Earlier this week, it was revealed that ASML, a key chipmaking equipment manufacturer, had raised suspicions about a Chinese competitor, raising the risk of IP infringements. The company under investigation, Dongfang Jingyuan Microelectronics Technology, issued a strongly worded statement denying any wrongdoing and promising that its work was purely based on independent R&D. Due to the spread of “false information,” Dongfang Jingyuan intimated that it was considering legal action.
ASML uncovered ties between Dongfang Jingyuan and XTAL in our original report into what is now turning into a full-fledged PR war. In 2019, the latter lost a legal battle with ASML after a US court concluded that it had stolen trade secrets from the Dutch tech firm. As a result, ASML was granted $845 million in punitive penalties (the damages were so high because the judge found XTAL acted purposely and maliciously). In addition, the court ordered ASML to stop working on any software products that it claimed were tainted with its intellectual property.
ASML claimed it addressed the Chinese enterprises under suspicion, who were unresponsive to communications, with their study in hand. ASML then contacted Chinese officials with its concerns to press the issue.
ASML’s measures, on the other hand, appear to have gone beyond launching inquiries and expressing concerns with government and trade organisations. Perhaps the company was a little hasty here, but according to a prior report, ASML advised its clients to avoid doing business with Dongfang Jingyuan. Because of ASML’s position as a critical pillar in the semiconductor industry, these requests might have a lot of clouts.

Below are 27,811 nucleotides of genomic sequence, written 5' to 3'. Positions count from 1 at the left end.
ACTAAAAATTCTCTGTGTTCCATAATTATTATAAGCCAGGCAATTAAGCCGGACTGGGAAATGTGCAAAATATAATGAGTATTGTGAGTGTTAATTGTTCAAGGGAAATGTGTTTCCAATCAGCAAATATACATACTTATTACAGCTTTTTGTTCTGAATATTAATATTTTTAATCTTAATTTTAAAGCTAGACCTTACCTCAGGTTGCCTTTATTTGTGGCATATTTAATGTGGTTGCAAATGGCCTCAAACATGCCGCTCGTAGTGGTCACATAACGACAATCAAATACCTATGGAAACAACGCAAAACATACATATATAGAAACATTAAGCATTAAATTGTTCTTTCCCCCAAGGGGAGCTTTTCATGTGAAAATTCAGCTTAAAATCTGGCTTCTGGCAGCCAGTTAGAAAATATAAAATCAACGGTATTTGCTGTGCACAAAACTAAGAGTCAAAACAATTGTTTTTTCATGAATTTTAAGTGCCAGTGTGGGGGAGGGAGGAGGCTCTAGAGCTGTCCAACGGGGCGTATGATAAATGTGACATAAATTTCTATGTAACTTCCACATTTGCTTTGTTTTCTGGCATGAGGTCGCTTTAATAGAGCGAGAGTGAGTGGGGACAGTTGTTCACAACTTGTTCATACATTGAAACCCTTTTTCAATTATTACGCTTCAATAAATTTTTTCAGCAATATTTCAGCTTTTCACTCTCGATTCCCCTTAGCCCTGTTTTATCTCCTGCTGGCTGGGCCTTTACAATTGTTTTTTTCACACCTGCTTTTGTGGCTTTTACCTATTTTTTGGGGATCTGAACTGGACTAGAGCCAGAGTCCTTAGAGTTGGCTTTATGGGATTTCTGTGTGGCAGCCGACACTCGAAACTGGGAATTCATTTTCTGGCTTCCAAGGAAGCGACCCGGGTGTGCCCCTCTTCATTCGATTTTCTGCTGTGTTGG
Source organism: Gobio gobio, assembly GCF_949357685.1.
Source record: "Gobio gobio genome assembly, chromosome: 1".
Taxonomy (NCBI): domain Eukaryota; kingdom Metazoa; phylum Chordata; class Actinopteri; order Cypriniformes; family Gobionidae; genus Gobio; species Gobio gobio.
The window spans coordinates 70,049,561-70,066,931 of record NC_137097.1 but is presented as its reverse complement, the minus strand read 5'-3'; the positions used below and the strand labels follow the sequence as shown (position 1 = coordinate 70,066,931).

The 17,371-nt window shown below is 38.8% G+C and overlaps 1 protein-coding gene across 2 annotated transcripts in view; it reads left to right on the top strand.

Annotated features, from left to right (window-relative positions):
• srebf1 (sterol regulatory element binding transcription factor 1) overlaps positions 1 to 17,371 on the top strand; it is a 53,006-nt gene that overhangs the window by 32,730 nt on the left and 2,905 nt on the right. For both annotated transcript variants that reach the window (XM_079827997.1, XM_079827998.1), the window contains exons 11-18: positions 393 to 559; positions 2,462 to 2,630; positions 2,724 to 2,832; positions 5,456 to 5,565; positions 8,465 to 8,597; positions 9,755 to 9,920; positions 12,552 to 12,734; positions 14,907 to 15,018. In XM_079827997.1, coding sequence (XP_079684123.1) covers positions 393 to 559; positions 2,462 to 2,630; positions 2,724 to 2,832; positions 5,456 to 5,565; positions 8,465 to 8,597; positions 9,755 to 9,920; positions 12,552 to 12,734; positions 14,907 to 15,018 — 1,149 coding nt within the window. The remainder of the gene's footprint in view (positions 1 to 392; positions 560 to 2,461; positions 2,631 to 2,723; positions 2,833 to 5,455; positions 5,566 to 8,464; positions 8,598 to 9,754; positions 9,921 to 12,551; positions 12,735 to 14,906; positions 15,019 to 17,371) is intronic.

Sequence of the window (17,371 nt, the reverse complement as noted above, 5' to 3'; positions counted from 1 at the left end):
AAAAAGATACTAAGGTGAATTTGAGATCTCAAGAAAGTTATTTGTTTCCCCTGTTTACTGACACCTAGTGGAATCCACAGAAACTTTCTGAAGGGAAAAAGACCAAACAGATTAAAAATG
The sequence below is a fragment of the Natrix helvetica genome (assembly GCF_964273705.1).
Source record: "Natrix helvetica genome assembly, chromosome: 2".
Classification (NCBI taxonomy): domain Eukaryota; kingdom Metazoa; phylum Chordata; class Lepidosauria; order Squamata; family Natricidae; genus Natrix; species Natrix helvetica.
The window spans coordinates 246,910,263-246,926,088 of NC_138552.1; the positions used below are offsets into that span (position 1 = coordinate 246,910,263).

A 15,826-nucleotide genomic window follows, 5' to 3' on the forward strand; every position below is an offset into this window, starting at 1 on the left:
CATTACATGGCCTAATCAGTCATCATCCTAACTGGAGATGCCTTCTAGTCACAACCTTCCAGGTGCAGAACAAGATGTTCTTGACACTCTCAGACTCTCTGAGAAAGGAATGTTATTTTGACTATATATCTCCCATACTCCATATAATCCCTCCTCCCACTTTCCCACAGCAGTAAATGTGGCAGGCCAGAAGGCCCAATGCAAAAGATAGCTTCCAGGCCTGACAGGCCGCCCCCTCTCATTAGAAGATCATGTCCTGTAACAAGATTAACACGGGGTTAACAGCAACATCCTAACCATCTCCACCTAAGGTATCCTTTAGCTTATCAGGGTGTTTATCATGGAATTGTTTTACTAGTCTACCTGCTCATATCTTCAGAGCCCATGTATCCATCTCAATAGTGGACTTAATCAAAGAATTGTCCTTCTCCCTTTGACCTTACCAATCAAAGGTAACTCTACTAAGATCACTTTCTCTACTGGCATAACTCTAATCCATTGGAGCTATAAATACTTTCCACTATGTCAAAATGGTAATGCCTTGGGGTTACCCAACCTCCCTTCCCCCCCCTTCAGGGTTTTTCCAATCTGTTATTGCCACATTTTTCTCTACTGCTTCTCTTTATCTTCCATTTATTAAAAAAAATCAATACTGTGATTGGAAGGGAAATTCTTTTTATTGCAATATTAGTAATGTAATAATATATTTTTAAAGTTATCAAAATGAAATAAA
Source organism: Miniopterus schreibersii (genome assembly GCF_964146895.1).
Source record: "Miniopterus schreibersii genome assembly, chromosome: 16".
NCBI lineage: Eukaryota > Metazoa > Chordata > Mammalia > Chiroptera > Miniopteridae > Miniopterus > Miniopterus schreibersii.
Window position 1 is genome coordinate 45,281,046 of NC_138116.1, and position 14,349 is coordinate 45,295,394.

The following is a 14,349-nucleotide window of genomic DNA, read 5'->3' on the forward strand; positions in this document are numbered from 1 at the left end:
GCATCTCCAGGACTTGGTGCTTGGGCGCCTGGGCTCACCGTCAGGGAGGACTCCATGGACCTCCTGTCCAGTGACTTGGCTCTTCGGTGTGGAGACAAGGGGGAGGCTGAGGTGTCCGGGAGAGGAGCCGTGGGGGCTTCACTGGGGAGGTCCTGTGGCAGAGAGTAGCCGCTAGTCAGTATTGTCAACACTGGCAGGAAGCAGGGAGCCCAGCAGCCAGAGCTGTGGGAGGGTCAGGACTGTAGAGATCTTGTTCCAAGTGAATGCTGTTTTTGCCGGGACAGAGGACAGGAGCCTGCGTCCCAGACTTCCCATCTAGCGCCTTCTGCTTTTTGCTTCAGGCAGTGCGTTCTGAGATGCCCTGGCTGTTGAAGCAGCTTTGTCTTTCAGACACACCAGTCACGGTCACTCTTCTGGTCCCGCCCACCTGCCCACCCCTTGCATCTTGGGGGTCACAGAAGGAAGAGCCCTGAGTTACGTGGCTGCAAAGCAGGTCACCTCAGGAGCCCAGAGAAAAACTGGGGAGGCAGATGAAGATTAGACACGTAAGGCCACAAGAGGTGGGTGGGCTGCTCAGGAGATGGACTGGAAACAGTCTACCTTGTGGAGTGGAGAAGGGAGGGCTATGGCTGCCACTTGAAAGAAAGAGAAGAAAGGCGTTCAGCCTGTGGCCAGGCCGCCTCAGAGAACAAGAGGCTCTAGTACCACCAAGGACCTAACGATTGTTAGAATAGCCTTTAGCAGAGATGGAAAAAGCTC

Dongfang Jingyuan’s public statement in response to ASML’s claims and actions is appropriately terse and full of denials. In essence, the Chinese company claims that since its inception, it has operated by Chinese rules and regulations. Furthermore, Dongfang Jingyuan is committed to “the principle of autonomous research and development and independent invention… [and] respects and protects intellectual property rights,” according to the statement.
Dongfang Jingyuan appears to be enraged by the allegations of patent infringement. It illustrates this by stating that it may use the judicial system to combat “false information.”
Dongfang Jingyuan has a special status in China as a tech firm that has received government recognition and approval, as well as less regulatory scrutiny. In China’s tech business circles, such companies are referred to as “small giants.”
It would be fascinating to see such a case brought in the United States or Europe, but if this small giant is as well-protected in China as stories suggest, this declaration could be dismissed as mere theatrical. Finally, if Dongfang Jingyuan is as vital to China’s key semiconductor technology development goals as it says, Chinese policymakers may be unconcerned with Western criticism.